This year, conservationists celebrated the return of sea otters to the coast of British Columbia, Canada. The animals were all but wiped out by fur traders during the 19th century. The Canadian government reintroduced the species to the region during the 1970s and enacted the Species At Risk Act, which gave the animals legal protections. The sea otter's return has been an economic boon for residents as the rehabilitated ecosystem has grown abundant with fish.sealegacy/Instagram
27 Jaw-Dropping Science Images From 2020 That You May Have Missed
2020 has been a remarkable year for science. From fascinating discoveries in nature to amazing laboratory breakthroughs, these science images show off the year's most remarkable findings. Let's dive inside this year's best science pictures.
Stunning Science Images Showcasing New Discoveries
Royal Tyrrell Museum of Palaeontology A closer look at the stomach contents of a well-preserved nodosaur that lived between the Late Jurassic to the Late Cretaceous period.
Some of these images speak to the natural wonders uncovered by researchers. For example, let's take a look at the rare rose-breasted grosbeak bird that had gynandromorphism, meaning both male and female characteristics. The bird was found while researchers were banding birds at the Powdermill Nature Reserve in Pennsylvania.
Gynandromorphs are not to be confused with hermaphrodites, which have genitals of both sexes. Instead, gynandromorphs are completely male on one side and female on the other side.
The half-male, half-female grosbeak stood out thanks to its unusual coloring: on its right side, it had ruby wing pits and a ruby breast spot along with black wing feathers, which are typical traits of male grosbeaks. However, on its left side, the bird possessed yellow wing pits and a brownish wing, like female grosbeaks do.
Because it is half-male and half-female, it's unclear whether the bird will be able to reproduce. Less than 10 bilateral gynandromorph birds have been documented in the reserve's 64-year history, and the last rose-breasted grosbeak gynandromorph was found at the reserve 15 years ago.
Of course, there were also man-made breakthroughs, as shown in the remarkable science images above. In one of the most mind-boggling bits of science news this year, a group of researchers in the Netherlands uncovered what they believe to be a previously unknown pair of organs inside the human head.
That's right — scientists found something new inside our bodies. According to the study published in the journal Radiotherapy and Oncology this year, the group discovered a hidden set of salivary glands located at the rear end of the nasopharynx, which is the upper part of the throat behind the nose. Prior to this discovery, scientists believed that humans only had three pairs of salivary glands.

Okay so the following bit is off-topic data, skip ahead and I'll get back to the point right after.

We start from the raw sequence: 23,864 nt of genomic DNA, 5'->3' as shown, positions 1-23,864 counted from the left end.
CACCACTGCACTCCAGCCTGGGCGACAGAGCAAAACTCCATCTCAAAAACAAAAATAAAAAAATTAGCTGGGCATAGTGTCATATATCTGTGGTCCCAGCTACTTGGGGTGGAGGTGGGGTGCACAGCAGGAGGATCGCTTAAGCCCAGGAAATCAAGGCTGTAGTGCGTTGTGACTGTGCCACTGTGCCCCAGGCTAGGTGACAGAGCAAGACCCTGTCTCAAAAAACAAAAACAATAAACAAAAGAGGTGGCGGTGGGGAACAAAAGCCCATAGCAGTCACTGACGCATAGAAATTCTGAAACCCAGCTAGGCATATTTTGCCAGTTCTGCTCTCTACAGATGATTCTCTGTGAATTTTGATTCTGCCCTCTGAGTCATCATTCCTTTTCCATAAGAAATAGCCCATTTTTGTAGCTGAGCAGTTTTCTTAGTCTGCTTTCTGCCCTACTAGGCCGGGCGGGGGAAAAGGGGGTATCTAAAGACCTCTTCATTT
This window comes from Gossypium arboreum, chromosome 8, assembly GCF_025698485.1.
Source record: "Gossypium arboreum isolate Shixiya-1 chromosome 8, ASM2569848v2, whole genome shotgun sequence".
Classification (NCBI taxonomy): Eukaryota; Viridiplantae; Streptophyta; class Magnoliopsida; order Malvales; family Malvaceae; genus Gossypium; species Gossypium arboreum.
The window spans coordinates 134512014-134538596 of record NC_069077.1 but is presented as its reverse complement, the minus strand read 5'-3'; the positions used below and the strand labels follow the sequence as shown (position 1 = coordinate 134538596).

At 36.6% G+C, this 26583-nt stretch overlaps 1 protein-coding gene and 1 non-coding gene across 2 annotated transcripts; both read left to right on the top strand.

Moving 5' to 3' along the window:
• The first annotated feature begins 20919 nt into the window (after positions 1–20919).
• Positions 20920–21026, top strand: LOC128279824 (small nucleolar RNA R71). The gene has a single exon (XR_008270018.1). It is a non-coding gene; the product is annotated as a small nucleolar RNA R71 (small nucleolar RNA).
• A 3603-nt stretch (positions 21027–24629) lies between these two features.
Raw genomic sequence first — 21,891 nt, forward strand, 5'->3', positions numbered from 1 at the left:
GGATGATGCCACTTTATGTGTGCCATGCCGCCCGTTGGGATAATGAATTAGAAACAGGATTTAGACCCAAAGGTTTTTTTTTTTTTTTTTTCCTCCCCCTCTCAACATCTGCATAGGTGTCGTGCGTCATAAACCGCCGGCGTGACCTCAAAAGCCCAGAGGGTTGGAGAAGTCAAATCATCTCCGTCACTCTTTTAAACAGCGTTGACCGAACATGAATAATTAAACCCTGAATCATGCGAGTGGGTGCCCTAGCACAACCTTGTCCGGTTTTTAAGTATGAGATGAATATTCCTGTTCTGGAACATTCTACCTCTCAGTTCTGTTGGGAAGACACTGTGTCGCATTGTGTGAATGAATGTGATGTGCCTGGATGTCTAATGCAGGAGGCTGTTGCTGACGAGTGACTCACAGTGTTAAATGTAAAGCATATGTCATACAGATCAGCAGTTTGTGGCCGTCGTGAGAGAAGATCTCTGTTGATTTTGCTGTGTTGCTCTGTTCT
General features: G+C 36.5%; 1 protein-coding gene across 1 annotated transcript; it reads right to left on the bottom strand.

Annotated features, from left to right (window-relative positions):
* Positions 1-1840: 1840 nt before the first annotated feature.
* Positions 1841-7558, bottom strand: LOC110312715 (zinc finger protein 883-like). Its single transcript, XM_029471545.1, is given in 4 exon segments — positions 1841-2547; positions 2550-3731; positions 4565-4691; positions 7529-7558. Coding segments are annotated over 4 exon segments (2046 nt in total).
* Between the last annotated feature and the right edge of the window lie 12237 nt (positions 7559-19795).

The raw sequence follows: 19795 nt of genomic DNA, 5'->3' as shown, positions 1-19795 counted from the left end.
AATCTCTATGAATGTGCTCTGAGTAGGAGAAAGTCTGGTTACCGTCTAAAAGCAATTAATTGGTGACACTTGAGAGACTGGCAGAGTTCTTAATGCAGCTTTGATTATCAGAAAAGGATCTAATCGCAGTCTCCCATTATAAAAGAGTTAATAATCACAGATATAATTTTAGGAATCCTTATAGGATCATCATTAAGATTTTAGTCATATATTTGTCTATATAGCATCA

But how could scientists have missed these organs for the last 300 years? Apparently, these "new" salivary glands — dubbed "tubarial glands" by researchers — are tucked away in a part of the head that is difficult to access without advanced medical tools.
During the study, the hidden salivary glands were uncovered in 100 living patients and two cadavers. Scientists were only able to identify the organs due to the advanced screening capabilities of the PSMA PET/CT tool that was used to examine the patients.
New Human Achievements In 2020
Renate Matzke-Karasz Scientists uncovered the oldest known animal sperm from a 100 million-year-old female ostracod trapped in amber.
One of the best science images of 2020 is the photograph of astronaut Kathleen Rubins next to what appears to be a crop of healthy plants — in space. Indeed, in the latest agricultural experiment by NASA, a crop of radishes was successfully grown in microgravity aboard the International Space Station.
Dubbed the Plant Habitat-02 (PH-02) experiment, the crop of radishes grew inside the station's Advanced Plant Habitat for 27 days. The space plants sprouted inside a chamber outfitted with LED lights, a porous clay material, and a controlled watering and fertilizing system.
According to a statement from NASA, the plants required little physical attention from the astronauts. But their moisture levels, chamber temperature, and water distribution still needed to be monitored carefully. They're hoping for a successful harvest of the radishes, which will then be sent back to Earth for further study.
These science images are just a small sampling of the advances made in the field this year. But if you take a look at these science photos, it's enough to give you a deeper appreciation for our astounding world.